The government said it would "disrupt" terrorists when it could not prosecute
Just 13% of people arrested under Britain's terrorism laws since the 9/11 attacks were convicted of terror offences, Home Office figures show.
Statistics reveal 56% of 1,471 terror suspects detained between September 2001 and April 2008 were not charged.
Of those arrested, 102 were convicted of terror offences and 94 were convicted on terror-related charges.
The Home Office insisted that the proportion of terror charges to arrests was similar to other offences.
'Real and serious'
Shami Chakrabarti, director of human rights group Liberty, said it was "worrying" that "the overwhelming majority" of those arrested were not guilty of any charge and half were not charged at all.
Massoud Shadjareh, chairman of the campaign group the Islamic Human Rights Foundation said it was an indication of "heavy-handed policing".
He also said the Muslim community had been alienated and criminalised in the name of security.
According to the figures, 521 of the terrorism arrests, or 35%, resulted in a charge, of which 340 were terror-related.
The number brought before the courts and convicted on terrorism-related charges, including conspiracy to murder and explosives offences, was 196.
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The figures compiled by the Office of the National Coordinator of Terrorist Investigations are the first of what will become quarterly bulletins published by the Home Office.
More than half of the people arrested since 9/11 on suspicion of terrorism were released without charge, which may fuel criticism that the police have used their powers indiscriminately. But the Home Office points out that over a third of those arrested have been charged with a crime, which is similar to the rate for all indictable offences.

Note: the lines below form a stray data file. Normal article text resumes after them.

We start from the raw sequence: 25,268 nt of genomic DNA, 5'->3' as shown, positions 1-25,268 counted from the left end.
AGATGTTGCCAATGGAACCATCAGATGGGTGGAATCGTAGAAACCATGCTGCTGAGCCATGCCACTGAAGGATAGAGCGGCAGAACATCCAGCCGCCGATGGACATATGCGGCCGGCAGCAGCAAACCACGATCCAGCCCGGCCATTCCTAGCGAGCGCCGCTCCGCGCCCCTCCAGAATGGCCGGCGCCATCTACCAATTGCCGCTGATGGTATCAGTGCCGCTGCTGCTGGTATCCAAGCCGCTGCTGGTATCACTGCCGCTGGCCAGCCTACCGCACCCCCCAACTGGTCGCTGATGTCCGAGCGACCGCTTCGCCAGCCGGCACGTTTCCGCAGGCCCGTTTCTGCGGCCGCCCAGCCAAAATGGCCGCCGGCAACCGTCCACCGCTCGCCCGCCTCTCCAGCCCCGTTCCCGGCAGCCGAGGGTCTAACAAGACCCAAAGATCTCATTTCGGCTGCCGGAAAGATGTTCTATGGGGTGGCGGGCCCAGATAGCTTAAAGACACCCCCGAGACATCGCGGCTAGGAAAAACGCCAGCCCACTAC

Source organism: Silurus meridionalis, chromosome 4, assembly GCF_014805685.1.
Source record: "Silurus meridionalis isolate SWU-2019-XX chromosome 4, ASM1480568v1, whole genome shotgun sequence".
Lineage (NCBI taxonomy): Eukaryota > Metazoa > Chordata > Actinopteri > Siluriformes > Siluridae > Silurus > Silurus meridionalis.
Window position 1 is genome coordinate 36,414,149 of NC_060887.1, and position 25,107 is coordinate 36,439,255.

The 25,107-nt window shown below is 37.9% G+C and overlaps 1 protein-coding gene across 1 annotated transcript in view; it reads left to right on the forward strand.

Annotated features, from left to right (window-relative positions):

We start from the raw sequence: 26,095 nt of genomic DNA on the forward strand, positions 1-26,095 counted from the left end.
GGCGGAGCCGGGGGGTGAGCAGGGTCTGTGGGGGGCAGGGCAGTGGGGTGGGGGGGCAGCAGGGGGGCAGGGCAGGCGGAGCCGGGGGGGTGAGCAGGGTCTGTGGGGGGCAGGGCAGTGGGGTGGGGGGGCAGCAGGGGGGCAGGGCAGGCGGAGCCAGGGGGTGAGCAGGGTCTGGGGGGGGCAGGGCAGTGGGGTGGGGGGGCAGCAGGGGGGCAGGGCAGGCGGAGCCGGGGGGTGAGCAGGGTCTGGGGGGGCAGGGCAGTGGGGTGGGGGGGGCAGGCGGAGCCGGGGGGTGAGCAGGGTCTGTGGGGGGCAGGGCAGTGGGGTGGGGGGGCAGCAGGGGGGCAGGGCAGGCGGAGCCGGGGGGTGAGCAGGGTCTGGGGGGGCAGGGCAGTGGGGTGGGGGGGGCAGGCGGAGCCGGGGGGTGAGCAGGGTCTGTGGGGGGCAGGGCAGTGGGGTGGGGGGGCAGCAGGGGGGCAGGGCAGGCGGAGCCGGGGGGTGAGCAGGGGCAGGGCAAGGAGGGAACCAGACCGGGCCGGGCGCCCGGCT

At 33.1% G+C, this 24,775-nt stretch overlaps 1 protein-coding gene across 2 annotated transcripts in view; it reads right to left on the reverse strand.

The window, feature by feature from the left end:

The data demonstrates the difficulties facing prosecutors. However, the authorities can point to how some of what the public might view as the most dangerous terror suspects have been convicted under non-terrorism legislation, including conspiracy to murder or cause explosions.
From the total arrests, 56% were not charged and of the remainder other action was taken, including cases being dealt with on immigration matters.
Home Office minister Vernon Coaker said the 196 convictions highlighted the "real and serious threat from terrorism" faced by the UK.
"That is why the government is committed to investing in our counter-terrorist threat and wherever possible seeks to prosecute those involved with terrorism," he added.
"Where we can't prosecute, we seek to deport, and where we can't deport, we seek to disrupt."
Professor Paul Wiles, the Home Office chief statistician, said that the number of convictions was not a "complete record" as not all serious cases had yet been dealt with in the courts.
He said: "The conviction rate against arrests is quite likely under-recording what the eventual rate will be.
"People tend to think that when someone is arrested it is the same as being charged, but that is not the case."
At 31 March 2008, there were some 125 terrorist prisoners in England and Wales.
Of these, 62% were UK nationals and 91% classed themselves as Muslim.
According to the figures, there were 231 terrorism arrests in 2007/8 compared with a yearly average of 227 since 1 April 2002.
Of those arrested under section 41 of the Terrorism Act 2000, 46% were held in pre-charge detention for one day and 66% for less that two days.
The figures also show that six suspects were detained for a full 28 days since the maximum period of pre-charge detention was raised in July 2006. Of the six, three were released and three were charged.